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6 Red Flags That Tell You A Friend Is Toxic

With the ups and downs of life a year into a pandemic, I’ve recently been reflecting on my friendships.  While it seems that we should have more time during the pandemic, I think most people would agree that we actually have less time. With what seems like endless zoom calls and on-again off-again county-wide lockdowns, I have begun to realize that with the stress of everything else going on in life, there are certain people whose names appearing on my phone give me anxiety. While talking with a few of my friends, I have realized the true root of the problem: regardless of the fact that I’d known some of these friends for years, they knew almost nothing about me. When we spoke, I realized that they had made assumptions about my choices and me. Talking it out was enough to at least temporarily alleviate my concerns with these friends, but some friendships might be so mentally draining and constantly bring you down instead of building you up.  

When I think about toxic relationships and red flags, I typically think of romantic relationships, but they are just as common in friendships. We might not even think of friend “breakups” as commonly as we think of romantic breakups. Since these red flags are so difficult to spot or we make justifications for our friends, I have compiled a list of common red flags to look out for if you’re afraid your friendship is more negative than positive:

You make excuses for them

If everyone around you knows that friend for their bad behavior and you constantly feel the need to justify their actions, it’s toxic.  You might not notice it right away, but the next time you introduce a new friend to your old friend, it might be something to consider if your new friend points out that your old friend ignored or interrupted her.

You dread checking your phone

Honestly, we all check our phones and keep it within arms reach at all hours of the day.  With technology and the pandemic, it’s much easier and much more important to keep in touch with your friends for better or for worse.  You can tell it is “for worse” when you pick up your phone, see their text and a pit enters your stomach.  A good friend’s messages shouldn’t make you anxious, so if it worries you, you should probably take a closer look at why.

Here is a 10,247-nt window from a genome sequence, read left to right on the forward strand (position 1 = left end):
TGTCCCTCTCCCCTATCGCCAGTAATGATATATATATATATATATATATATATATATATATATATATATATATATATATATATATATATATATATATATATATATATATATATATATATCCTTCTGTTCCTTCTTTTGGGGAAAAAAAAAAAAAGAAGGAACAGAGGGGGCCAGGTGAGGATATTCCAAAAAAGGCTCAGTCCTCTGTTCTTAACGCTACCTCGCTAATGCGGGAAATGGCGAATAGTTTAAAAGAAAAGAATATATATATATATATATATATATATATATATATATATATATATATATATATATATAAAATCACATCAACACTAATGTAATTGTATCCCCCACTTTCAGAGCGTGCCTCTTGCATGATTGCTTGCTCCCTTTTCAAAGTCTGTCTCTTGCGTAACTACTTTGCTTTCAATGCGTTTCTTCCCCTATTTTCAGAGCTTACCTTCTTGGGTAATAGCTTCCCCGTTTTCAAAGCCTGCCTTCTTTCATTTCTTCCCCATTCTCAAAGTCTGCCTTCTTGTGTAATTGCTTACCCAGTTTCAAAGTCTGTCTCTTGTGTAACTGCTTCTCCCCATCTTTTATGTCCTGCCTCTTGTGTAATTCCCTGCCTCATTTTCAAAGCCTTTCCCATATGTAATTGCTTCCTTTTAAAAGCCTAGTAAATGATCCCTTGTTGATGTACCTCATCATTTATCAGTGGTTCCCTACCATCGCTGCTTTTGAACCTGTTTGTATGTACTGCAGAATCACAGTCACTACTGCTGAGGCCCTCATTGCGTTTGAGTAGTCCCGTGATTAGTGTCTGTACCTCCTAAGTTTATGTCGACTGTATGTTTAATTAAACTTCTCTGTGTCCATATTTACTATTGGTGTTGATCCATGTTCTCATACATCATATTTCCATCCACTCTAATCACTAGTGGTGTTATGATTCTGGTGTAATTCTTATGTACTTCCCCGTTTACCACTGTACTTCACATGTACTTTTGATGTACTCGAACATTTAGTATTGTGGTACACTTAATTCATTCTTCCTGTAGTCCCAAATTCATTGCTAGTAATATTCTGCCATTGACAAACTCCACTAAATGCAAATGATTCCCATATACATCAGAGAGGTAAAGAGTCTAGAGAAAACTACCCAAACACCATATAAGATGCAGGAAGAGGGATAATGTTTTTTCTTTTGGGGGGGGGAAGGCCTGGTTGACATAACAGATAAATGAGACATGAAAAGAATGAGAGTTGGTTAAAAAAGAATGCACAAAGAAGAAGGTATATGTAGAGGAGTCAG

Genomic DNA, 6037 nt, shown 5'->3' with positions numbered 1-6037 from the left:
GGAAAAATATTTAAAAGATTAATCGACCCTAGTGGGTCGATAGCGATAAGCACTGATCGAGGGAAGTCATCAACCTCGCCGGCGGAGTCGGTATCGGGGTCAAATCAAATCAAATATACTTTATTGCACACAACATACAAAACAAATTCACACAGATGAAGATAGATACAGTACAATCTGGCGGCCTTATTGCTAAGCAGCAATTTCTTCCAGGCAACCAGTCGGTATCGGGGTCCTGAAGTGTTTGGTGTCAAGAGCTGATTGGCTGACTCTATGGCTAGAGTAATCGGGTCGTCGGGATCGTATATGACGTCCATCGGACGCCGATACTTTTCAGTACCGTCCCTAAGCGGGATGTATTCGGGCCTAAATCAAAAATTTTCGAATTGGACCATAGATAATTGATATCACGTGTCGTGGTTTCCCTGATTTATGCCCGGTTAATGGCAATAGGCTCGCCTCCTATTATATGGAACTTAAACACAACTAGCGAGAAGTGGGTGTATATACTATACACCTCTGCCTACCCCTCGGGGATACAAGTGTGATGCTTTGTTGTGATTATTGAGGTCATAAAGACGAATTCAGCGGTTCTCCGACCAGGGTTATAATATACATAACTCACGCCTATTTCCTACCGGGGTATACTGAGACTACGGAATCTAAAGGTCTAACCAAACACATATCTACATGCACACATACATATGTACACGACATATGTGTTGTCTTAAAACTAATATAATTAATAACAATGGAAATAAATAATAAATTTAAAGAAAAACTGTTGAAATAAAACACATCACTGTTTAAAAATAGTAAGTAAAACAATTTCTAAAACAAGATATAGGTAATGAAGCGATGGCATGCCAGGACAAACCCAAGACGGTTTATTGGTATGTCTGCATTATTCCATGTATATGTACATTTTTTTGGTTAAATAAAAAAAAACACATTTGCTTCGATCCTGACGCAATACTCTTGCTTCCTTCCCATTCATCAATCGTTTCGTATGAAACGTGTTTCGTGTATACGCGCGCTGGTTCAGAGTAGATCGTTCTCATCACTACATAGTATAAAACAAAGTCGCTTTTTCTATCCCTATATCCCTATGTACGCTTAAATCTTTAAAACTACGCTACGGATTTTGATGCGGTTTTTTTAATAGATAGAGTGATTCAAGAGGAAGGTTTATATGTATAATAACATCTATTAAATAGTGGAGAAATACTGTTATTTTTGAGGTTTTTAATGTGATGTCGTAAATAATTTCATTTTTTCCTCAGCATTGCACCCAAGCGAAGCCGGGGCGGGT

You can’t trust them

Friendships are built on trust.  If you can’t rely on your friends, why have them?  If your friends don’t have your best interests in mind, it might be that something in your friendship isn’t working.  If a friend is constantly flaking on you or breaking promises, it would be hard to maintain the same level of affection and truly keep your friendship going.

You’re constantly in competition with them

If you try to tell a friend about something you’re excited about but they either don’t listen or try to do you one better by bragging about their own successes, it could be a sign that they aren’t truly there for you.  The same applies for when you’re feeling down.  A true friend would celebrate your successes and support you through your troubles.  You should be able to lean on your friends through your struggles and celebrate your successes with them, so if your friend can’t celebrate and support you, it might not be a particularly close friendship.

You don’t like who you are around them

Toxicity tends to spread, so if you notice that a certain person brings out behaviors that you aren’t proud of or if you notice that they make you feel like you’re walking on eggshells, it might be a toxic friendship.  Whether you’re drinking too much, spreading rumors or being passive-aggressive, it might be worthwhile to consider who you want to be and whether or not that friendship fits. 

You don’t know why you’re friends with them

If you used to be besties, but you now feel like you’re on two different planets, it might be the end.  Having history is not reason enough to commit to a future with anyone.  As much as you may wish you can go backwards to when your relationship was good, you may not be able to and might have to move forward on your own.

This of course isn’t an exhaustive list of red flags and even if your friendship fits some of these traits, it might not be enough to end the relationship. You might be able to talk to them about your feelings and see if they can work towards making you feel more valued. However, if they hit too many points on this list or make you feel unhappy, unheard or insane, it could be time to let them go. Ultimately, you need to do what’s best for you and if you aren’t being treated right, you deserve a better friend and a happy life.

Alyssa Chew is a third-year Electrical Engineering major at UCLA. She is excited to be a Features Writer for Her Campus at UCLA and to get involved and explore Los Angeles. Alyssa hopes you enjoy reading her articles!
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